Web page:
Look back at the cover of Stankonia. Not the kaleidoscopic deluxe version, but the original, With Andre and Big Boi still standing next to each other, but barely. At first glance, everything looks effortless cool. Big Boi as “southerplayalistic” as ever, in a B-boy stance sporting a jerry curl and an oversized white t-shirt, and Andre looking like the lovechild of Hendrix and Morrison, fully liberated. His hair is straightened, his pants are leather and his hands are extending ever outward, as if he wants to release his spiritual energy unto us all. The two are visibly on different sides of an artistic spectrum, yet somehow they harmonize. They belong together.
Upon closer look at the image, we can see it’s also writing on the wall. A warning sign of the widening rifts between the player and the poet. Look at their neckwear. Andre wearing cotton candy bohemian beads and Big Boi, a silver chain with a medallion that pays homage to the Dungeon Family. As one drifts further away from home, the other still identifies with it strongly. Andre’s pants are black; Big Boi’s shirt is white. The only way this shot could embody the duo’s growing contrasts more is if the American flag in the background, already black and white, was simply a ying-yang. “Me and my nigga we roll together like Batman and Robin” is what Big Boi told us just an album earlier. It was starting to look like this may not always be the case.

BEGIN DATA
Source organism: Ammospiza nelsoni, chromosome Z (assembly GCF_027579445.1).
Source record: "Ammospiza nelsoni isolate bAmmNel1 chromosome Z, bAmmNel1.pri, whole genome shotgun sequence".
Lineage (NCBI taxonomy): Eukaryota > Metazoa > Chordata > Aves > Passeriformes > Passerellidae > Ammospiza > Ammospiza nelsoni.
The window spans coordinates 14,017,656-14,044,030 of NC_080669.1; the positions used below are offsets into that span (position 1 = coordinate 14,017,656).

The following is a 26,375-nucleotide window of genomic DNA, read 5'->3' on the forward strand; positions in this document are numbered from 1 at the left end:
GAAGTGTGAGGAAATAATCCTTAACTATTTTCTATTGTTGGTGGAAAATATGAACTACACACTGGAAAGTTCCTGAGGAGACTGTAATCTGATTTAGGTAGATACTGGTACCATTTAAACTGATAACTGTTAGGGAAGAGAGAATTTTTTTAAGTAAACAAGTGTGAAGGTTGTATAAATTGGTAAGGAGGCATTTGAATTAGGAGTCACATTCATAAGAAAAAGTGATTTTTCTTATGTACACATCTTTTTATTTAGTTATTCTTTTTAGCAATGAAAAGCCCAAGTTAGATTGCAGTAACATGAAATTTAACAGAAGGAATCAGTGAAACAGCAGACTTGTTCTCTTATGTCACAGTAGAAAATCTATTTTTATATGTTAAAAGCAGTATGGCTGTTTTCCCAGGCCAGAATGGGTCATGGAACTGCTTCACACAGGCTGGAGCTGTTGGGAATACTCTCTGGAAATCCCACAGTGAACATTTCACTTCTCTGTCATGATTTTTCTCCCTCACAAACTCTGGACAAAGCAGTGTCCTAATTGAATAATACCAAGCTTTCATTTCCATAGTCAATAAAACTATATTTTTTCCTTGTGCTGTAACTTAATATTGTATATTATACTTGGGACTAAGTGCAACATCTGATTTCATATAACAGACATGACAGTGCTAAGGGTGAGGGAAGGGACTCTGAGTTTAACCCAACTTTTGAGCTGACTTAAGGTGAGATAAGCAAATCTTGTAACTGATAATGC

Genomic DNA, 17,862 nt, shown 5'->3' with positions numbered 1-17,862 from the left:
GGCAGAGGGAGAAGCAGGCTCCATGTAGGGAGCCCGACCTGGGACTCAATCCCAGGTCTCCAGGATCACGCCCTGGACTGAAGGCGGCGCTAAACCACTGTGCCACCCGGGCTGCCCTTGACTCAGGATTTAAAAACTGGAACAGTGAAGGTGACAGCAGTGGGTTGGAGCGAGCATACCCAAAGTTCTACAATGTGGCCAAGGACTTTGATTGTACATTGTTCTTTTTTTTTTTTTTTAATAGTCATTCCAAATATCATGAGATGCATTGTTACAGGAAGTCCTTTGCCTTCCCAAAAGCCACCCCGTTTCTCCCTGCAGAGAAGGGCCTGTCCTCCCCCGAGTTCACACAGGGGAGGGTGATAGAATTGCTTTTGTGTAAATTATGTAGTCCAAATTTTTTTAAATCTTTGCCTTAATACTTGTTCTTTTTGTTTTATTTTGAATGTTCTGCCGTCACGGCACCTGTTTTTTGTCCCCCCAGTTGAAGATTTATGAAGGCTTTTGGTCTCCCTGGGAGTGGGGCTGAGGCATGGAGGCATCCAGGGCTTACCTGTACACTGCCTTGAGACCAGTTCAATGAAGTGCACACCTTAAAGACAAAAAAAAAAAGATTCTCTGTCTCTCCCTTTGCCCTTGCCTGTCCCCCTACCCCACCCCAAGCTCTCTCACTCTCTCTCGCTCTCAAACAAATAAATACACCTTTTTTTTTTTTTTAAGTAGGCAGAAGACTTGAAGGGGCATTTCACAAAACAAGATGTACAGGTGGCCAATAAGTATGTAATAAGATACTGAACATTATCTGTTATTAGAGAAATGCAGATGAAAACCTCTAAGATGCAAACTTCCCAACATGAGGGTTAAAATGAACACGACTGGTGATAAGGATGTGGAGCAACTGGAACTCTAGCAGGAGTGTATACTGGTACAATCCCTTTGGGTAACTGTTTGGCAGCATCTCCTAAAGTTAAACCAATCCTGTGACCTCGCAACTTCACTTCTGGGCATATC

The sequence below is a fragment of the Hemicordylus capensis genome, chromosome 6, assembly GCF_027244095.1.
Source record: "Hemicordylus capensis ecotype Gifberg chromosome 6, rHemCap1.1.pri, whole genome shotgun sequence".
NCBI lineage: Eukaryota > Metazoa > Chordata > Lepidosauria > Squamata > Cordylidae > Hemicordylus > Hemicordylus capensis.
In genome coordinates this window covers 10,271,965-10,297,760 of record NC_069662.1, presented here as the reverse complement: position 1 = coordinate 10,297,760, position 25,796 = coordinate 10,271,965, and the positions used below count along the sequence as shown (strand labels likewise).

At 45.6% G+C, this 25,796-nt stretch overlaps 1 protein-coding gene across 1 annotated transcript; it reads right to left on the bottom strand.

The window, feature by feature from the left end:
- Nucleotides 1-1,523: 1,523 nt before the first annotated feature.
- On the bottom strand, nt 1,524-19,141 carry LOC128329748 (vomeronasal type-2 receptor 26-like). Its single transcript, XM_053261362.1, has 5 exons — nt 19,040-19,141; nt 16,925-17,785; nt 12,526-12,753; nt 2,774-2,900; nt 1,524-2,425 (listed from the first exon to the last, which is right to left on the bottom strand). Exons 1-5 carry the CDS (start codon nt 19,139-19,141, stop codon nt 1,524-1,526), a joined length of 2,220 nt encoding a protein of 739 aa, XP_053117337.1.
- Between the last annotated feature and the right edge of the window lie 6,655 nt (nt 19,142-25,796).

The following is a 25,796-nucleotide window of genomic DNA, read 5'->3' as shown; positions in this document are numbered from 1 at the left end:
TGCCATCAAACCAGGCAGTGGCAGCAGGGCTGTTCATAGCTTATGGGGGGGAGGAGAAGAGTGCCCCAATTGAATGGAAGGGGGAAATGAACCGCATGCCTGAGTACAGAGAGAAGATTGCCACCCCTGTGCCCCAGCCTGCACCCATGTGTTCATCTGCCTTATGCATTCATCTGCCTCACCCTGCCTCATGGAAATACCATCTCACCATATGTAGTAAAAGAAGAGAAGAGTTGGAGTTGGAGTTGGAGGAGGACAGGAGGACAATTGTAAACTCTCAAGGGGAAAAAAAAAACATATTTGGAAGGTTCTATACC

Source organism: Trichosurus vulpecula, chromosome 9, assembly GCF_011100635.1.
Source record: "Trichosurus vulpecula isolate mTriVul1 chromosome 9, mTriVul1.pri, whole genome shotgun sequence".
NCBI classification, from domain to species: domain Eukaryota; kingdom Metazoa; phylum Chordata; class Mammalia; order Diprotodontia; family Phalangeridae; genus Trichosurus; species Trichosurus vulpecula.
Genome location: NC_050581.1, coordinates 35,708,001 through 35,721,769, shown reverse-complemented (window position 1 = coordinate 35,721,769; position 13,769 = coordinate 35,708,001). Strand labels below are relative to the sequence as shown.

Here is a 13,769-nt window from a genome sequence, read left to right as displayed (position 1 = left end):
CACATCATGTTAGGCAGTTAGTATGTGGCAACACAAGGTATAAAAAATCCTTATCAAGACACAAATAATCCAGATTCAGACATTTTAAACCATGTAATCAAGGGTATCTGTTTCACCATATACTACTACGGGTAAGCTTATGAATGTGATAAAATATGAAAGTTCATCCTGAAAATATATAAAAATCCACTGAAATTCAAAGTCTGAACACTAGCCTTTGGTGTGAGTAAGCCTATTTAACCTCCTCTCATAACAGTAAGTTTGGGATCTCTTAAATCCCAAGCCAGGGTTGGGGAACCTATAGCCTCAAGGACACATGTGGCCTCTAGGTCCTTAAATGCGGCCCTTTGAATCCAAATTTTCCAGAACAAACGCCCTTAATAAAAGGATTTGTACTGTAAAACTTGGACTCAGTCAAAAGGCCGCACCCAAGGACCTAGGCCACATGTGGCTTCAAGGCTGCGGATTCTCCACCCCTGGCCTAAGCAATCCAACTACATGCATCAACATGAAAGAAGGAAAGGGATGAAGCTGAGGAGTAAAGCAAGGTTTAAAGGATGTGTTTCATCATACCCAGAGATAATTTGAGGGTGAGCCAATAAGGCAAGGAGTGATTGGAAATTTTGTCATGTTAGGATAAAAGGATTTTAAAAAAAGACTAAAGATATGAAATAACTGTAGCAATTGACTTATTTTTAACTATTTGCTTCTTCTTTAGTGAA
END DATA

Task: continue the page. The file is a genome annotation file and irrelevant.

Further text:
Outkast’s career was always based on a series of contrasts that all blended together to create a flowing and out-of-this-world uniqueness. The most notable one is the duality of the two members themselves; but, the duo merged much more than just their astrological signs. They wore many dichotomies, delicately balancing mainstream appeal and purity of vision, pop success and creative eccentricity, the club and the conscious, future, past and present sounds, outer-space and southern soils. Long story short, these contrasts gradually intensified over time, first leading to sprawling masterstrokes but then eventually to split-albums followed by a fade out at what seemed like the peak of their stardom. It’s sad that the component at the core of Outkast’s genius is the same one that ultimately tore the two apart. However, in their short time together, they managed to say it all. Their body of work is nothing short of perfect, universally beloved, inimitable and immortal forever, forever ever….you know the rest.
With that, here are three of their shining moments…
1. “Da Art of Storytellin’ (Pt. 1)” (from Aquemini, 1998)
On “Da Art of Storyellin”, Big Boi doesn’t have time to fuck a girl he meets at the mall because he has to pick up his daughter. He knows being late is gonna cost him with his baby momma and he cares enough about that to refrain from “cuttin” Suzy, but not enough to waste their rendezvous entirely, ultimately settling for a blowjob in the parking lot.